I was outside earlier slinging paint on the front porch of the CowChows when I got a pleasant surprise. You know how the aroma of fresh paint seems to attract every bug for miles around; well I heard a buzz and looked down to find a honeybee had landed on the handle of my paintbrush. I raised the brush to get a better look and saw that he had a tiny bundle wrapped in a tiny red handkerchief tied to the end of a tiny stick that was propped over his shoulder. I said, “Hey, you’re a honeybee.”
“So what,” he said.
“I haven’t seen any of you guys around for a couple of years,” I said. “Where you been?”
“It’s not where we’ve been,” he said. “It’s where we’re going.”
“What do you mean?” I asked.
“We’ve just had enough, is all. You work hard all day long, try to do the right thing, fulfill your obligations to the hive, and the harder you work the more they take. Eventually, you start to feel like nothing but a drone. There’s still plenty of bees around but they’re the fatcats and the layabouts that never leave the hive. Most of the worker-bees are gone. I’m one of the last to leave.”
“But, what about the others, the ones left behind?” I asked.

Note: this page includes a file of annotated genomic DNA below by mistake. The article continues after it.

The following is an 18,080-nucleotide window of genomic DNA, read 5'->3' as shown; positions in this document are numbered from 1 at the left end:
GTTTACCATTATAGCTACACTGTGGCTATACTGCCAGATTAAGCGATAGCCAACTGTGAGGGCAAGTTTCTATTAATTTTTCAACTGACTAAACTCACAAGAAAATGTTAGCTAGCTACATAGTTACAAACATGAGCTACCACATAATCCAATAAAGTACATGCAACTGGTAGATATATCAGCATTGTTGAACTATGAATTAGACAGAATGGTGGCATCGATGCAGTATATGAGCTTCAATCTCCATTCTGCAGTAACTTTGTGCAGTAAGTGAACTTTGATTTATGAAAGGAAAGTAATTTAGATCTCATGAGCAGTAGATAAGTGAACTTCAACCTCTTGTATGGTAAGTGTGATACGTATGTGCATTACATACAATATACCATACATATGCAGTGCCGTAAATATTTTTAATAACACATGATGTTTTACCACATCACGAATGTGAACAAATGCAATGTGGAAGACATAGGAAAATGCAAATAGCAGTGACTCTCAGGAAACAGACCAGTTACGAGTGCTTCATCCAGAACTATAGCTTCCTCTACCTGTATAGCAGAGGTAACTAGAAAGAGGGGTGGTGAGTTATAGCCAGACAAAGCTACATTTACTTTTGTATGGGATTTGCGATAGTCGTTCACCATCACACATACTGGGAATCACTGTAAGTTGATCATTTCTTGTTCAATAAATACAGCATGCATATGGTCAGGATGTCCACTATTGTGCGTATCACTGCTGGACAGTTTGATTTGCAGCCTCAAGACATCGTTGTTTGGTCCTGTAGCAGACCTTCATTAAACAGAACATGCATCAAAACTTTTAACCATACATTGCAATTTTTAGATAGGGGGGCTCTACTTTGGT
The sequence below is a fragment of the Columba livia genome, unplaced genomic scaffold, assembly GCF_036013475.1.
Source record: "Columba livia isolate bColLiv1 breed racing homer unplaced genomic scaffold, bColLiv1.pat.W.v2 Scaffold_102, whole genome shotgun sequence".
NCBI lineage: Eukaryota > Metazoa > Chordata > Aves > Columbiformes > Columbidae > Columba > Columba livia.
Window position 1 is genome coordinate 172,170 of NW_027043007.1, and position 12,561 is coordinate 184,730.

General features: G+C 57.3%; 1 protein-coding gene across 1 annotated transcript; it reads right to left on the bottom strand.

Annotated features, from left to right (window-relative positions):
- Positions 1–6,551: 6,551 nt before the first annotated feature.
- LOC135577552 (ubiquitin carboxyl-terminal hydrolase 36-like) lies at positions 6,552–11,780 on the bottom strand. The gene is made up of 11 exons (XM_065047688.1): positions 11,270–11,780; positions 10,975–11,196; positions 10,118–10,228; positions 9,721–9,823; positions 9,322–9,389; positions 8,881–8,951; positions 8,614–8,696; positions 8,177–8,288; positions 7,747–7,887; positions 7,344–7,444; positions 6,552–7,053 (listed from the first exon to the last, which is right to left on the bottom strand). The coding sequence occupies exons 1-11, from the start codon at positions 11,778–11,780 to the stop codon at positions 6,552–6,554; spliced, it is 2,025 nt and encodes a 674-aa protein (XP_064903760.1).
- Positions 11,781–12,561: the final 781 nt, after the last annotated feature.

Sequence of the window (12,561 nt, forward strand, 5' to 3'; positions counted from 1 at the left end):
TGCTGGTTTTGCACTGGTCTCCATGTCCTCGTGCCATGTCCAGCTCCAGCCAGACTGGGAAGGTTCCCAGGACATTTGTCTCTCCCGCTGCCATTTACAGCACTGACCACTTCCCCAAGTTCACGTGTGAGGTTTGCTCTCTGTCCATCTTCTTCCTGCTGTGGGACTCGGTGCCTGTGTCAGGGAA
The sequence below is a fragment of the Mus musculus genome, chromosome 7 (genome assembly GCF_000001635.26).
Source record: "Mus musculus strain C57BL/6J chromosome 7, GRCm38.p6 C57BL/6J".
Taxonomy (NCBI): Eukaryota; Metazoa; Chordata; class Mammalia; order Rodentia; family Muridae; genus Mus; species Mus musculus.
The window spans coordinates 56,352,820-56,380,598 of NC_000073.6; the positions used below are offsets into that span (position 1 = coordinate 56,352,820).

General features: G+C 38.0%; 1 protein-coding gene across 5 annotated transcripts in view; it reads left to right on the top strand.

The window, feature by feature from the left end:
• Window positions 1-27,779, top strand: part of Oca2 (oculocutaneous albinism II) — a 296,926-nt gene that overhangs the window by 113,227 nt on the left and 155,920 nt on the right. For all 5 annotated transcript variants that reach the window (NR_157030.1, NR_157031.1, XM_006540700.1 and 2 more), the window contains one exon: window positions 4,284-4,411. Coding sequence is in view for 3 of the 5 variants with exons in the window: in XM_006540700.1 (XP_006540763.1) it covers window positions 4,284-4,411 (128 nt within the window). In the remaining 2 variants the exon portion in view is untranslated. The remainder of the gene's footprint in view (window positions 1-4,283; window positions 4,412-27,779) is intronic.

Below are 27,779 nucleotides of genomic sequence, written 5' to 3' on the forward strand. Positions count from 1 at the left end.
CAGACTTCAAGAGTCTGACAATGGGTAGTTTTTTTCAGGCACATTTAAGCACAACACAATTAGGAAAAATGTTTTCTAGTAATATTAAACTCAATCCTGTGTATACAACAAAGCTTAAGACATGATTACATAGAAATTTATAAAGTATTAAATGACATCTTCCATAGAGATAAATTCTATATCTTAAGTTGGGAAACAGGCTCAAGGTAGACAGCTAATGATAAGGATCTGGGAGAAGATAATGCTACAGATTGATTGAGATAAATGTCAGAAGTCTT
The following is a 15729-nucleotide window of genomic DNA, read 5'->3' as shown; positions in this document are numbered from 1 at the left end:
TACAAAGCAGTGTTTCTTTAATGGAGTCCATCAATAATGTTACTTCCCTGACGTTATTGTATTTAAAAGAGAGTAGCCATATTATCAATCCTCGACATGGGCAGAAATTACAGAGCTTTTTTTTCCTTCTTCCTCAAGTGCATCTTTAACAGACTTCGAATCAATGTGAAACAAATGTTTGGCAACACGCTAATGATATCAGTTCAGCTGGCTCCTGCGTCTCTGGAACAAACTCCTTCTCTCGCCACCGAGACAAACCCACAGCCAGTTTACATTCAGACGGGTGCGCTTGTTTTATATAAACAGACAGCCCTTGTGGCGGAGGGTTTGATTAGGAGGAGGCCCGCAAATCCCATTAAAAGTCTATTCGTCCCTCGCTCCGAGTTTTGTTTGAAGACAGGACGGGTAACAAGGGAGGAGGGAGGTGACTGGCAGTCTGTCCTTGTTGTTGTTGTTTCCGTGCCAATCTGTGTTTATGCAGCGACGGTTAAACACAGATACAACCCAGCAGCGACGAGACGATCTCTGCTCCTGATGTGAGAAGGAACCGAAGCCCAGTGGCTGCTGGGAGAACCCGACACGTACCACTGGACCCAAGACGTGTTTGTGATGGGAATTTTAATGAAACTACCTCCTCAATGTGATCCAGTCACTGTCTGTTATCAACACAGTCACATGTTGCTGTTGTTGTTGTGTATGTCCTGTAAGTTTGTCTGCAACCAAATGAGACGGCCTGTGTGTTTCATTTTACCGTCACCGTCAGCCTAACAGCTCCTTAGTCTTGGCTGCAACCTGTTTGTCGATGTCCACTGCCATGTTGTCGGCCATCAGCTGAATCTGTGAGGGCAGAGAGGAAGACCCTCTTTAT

“Hey, we talked until we were buzzed out. All the fatcats want to do is strut around making rules and giving orders, and all the layabouts do is sit on their stingers and say, ‘That’s not my job.’ Hopefully, they’ll wake up before it’s too late.”
“But, what about making honey?” I asked.
“Everything it takes to make honey is still here,” he said. Make it yourself, or get the bees to go to work.”
“How do we do that? I asked.”
He shrugged and said, “Do a little jig, they’ll like that. Hey, you missed a spot.”
I turned to look where he was pointing and when I looked back, he was gone. “Wait,” I called, “Where are you going?”
A tiny little voice from high and away came back to me, “Yeah right, like I’m going to tell you.”